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Role of Cleaning and Disinfection

by 5m Editor
8 June 2012, at 12:00am

Gerd de Lange of Pas Reform offers advice on cleaning, disinfection and selecting the right chemicals.

Because of its central position in the poultry production chain, the commercial hatchery has the power both to stop the spread of pathogens, for example from a Salmonella infected breeder flock, or to intensify a disease challenge, by spreading pathogens to customers or other supplying breeder farms.

Poor hygiene leads to reduced hatchability and poor chick quality, and the risk that farmers will lose confidence as a result of increased first week mortality. It is therefore business-critical that commercial hatcheries take hygiene very seriously.

Even with strict biosecurity measures in place, pathogens will inevitably enter the hatchery. Yet two key actions will prevent these pathogens from undermining good hygiene:

  1. minimising the movement of pathogens within the hatchery from ‘dirty’ (e.g. hatchers, chick processing room) to ‘clean’ areas, by creating hygienic zones, unidirectional product flow, air pressure differences and fluff tunnels

  2. preventing the further development of pathogens.

We can limit the ability of bacteria and fungi to multiply - for which they require food (proteins, fats, carbohydrates), water, air, and heat, all of which are in plentiful supply in any hatchery environment. Regular cleaning and ensuring that surfaces are dry creates an inhospitable environment for these organisms, which is why smooth surfaces and the avoidance of cracks and crevices are so important. Good cleaning removes up to 85 per cent of micro-organisms - and the remaining 15 per cent can be eradicated by proper disinfection.

Important considerations in the choice of chemicals for cleaning and disinfection are:

  • pH values: alkaline soap removes organic dirt (protein, fat) - acid soap removes mineral deposits (such as calcium). Depending on water hardness, the occasional use of acid soap will help maintain smooth surfaces.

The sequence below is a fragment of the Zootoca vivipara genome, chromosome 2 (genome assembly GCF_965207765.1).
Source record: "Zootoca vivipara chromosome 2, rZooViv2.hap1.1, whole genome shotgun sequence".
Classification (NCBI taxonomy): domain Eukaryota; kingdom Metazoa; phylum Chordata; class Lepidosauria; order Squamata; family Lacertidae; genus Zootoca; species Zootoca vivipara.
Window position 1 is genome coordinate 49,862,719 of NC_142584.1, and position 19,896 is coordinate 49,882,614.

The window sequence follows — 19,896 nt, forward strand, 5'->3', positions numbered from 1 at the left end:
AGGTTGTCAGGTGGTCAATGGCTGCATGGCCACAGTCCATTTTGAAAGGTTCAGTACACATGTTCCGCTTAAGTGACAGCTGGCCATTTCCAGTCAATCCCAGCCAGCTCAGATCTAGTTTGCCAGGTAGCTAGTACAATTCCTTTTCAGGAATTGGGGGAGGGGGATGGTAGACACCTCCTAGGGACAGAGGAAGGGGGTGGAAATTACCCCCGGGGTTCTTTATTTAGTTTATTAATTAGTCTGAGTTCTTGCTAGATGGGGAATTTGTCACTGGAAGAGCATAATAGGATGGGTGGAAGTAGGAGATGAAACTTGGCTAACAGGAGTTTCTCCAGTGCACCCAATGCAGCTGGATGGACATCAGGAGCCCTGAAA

• Compatibility: check that the soap does not render the disinfectant ineffective.

  • Range of efficacy: broad spectrum disinfectants provide efficacy against a variety of micro-organisms, e.g. Gram-positive and Gram-negative bacteria as well as different viruses and fungi, versus narrow range disinfectant, eg. effective against Gram-negative bacteria only.

  • Residual activity, to avoid recontamination.

  • Method of application: for example, room disinfection requires gas or fog, while setter disinfection is best achieved with spray.

  • Safety for hatchery staff, equipment (corrosiveness) and the environment.

  • Pricing: cheaper is not necessarily better. Also consider the concentration required while comparing products.

Commercial disinfectants often contain more than one active ingredient, to complement each other in the fight against a wide variety of pathogens, together with buffering agents, wetting agents, sequestering agents etc. to ensure their efficacy in contact with organic matter, in cold water, in low and high pH and to increase the shelf life.

Advice

  • Specify a mandatory schedule of cleaning and disinfection for all rooms, setters and hatchers, equipment, trays, baskets, trolleys.
  • Train staff fully, making sure they understand the importance of cleaning and disinfecting all areas properly.
  • Always clean thoroughly to remove the majority of micro-organisms before disinfection: remember that ‘dirt’ ­inactivates disinfectant. The following routine is recommended:
    1. Remove loose dirt
    2. Cover whole area with soap and soak for about 15 minutes
    3. Remove soap together with suspended ‘dirt’.
    4. Allow to dry properly, as any remaining water will over-dilute disinfectant.
    5. Apply disinfectant according to the manufacturer’s instructions.
  • Discuss your requirements with your supplier to identify the right products for cleaning (soap) and disinfection (disinfectant).
  • Take agar cultures or swabs regularly, to monitor the efficacy of cleaning and disinfection procedures.

June 2012